Granted, at this point even the basics sound complicated. But the good news is that, for the most part, your water delivery system is pretty much self-governing. Put in the now-familiar terminology, most components are not "user serviceable" — and for good reason. Could you really imagine yourself hauling 50 pounds of pump and cable up a 200 foot well casing without a snag . . . or installing a pasteurizing or ultraviolet disinfecting unit by the seat of your pants? Probably not. You can, however (and probably should), make it a point to learn to conduct a simple inspection of the accessible components in your system, and also count on doing some preventive maintenance, even if only once or twice a year.
If your pump and delivery system were installed by a professional, you can probably assume that the engineering was correct. In practical terms, this means that any water supply problems you may have aren't likely to be caused by an improperly chosen pump, inadequately sized piping or some other inherent design fault.
Given that assumption, you can tackle your inspection in an orderly fashion. Start by examining any exposed portion of the water delivery line at the wellhead for leaks or excessive corrosion. Pay particular attention to any water gathered at the well seal (the top of the metal casing); it shouldn't be there. Many installations now incorporate what's known as a pitless adapter, which allows the delivery line to exit the casing below the frost line, in which case you won't see it. But if the pipe is visible, chances are it's susceptible to freezing. Protect it by wrapping the pipe and fittings with a urethane foam insulation jacket. While you're at the water source, take a close look at the pump's electric cable. It shouldn't be frayed, cut or brittle from heat. Such damage not only represents a hazard, but can be an indicator of pump inefficiency as well.
Next, make your way to the pressure tank and control. The tank can be located in the well shed (if you have one), but more than likely it's in a utility room or basement at the house. Again, check for leaks in the delivery line, including the portion that might run through a crawlspace or other inconspicuous area.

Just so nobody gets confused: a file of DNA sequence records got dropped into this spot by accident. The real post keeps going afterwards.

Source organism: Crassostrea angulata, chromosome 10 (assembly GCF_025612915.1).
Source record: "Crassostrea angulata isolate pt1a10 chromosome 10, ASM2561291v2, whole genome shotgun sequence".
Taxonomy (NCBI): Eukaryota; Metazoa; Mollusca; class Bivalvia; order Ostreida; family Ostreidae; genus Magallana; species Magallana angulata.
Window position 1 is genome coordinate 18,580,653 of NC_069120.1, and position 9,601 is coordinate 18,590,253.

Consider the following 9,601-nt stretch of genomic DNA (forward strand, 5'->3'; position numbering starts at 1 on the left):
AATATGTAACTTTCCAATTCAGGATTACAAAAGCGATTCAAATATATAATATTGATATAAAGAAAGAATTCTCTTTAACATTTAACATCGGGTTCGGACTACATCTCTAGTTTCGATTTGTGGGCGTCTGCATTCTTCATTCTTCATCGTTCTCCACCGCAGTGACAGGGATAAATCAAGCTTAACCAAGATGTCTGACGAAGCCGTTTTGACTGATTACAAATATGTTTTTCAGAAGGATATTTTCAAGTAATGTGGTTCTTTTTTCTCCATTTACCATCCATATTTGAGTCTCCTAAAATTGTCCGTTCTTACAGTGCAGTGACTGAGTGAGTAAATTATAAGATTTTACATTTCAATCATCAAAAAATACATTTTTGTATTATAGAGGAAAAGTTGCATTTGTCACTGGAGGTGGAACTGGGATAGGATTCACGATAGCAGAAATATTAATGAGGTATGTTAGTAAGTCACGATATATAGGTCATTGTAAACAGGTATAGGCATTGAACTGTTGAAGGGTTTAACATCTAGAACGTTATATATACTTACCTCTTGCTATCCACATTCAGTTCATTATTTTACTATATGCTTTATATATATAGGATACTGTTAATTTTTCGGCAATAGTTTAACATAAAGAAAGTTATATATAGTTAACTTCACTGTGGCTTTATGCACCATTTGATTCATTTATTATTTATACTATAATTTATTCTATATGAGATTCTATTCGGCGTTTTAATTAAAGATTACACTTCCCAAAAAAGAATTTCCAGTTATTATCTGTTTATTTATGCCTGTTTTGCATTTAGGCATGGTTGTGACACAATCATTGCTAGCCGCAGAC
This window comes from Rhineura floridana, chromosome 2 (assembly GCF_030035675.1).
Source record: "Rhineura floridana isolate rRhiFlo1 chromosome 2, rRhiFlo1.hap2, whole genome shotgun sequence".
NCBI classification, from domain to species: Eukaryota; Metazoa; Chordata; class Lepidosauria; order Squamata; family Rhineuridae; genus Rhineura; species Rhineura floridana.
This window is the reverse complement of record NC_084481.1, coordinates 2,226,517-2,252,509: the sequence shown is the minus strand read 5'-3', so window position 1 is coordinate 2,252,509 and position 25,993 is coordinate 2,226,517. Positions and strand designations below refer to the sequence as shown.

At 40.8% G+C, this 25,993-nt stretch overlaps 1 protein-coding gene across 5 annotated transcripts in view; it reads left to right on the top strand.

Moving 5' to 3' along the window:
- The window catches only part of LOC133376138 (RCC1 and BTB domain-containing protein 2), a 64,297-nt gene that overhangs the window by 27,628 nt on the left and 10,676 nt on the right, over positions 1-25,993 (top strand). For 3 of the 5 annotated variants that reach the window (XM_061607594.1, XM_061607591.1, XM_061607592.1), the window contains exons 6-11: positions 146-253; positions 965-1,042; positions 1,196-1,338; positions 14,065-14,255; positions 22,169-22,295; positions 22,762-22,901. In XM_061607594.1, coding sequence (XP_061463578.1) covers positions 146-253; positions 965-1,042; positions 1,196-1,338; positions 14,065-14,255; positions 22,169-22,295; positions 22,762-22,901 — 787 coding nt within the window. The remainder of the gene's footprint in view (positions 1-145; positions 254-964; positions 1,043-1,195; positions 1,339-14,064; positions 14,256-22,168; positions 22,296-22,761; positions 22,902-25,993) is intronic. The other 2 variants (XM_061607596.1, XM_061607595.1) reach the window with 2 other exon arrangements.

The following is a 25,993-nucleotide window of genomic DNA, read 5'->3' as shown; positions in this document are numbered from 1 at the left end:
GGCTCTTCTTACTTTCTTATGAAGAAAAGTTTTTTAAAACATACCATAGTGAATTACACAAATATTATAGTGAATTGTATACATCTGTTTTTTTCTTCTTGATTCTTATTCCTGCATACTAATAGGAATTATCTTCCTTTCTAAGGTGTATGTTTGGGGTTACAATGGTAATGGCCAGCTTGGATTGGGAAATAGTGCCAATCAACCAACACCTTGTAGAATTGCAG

Following this, you can perform some necessary maintenance and make a simple test at the same time. First, switch of the pump at the breaker box, and run a bathtub faucet until water stops coming out the spigot. Close the faucet, then locate the drain fitting at the bottom of the pressure tank and connect a garden hose to it. (If the drain isn't equipped with a hose bibb or some other valve and hose fitting, now's the time to get one installed.) Pull the hose outside and turn the pump back on for a few minutes to flush the tank of accumulated sand and debris.
With that done, shut the pump down, disconnect the hose, and close the outlet valve. Then, using a standard tire gauge, check the precharge pressure at the Schrader valve in the top of the tank. It should be between 20 and 30 psi; the exact figure will depend upon the pressure at which the pump cuts in, and to some extent whether the pump is sized to meet peak demand.
In fact, the optimum setting will be specific to your system, but one rule of thumb — generally applied when the pump can't fully provide for those periods of peak water usage — is to create a supplemental supply by charging the tank to a level somewhat below the pump cut-in pressure. This works well when that cut-in occurs at 30 psi, but is less efective at lower pressures. Tank manufacturers, in fact, recommend that both the precharge and the cut-in pressures be the same — probably the best choice if supply doesn't seem to be a problem.
Charging the tank, by the way, involves nothing more than adding air to it with a tire pump. But before you do, determine the factory-set cut-in and cut-out pressures of your control switch. The correct settings should be indicated on the switch housing (the switch itself may be at the pump, if it's above ground, or in the delivery line near the tank).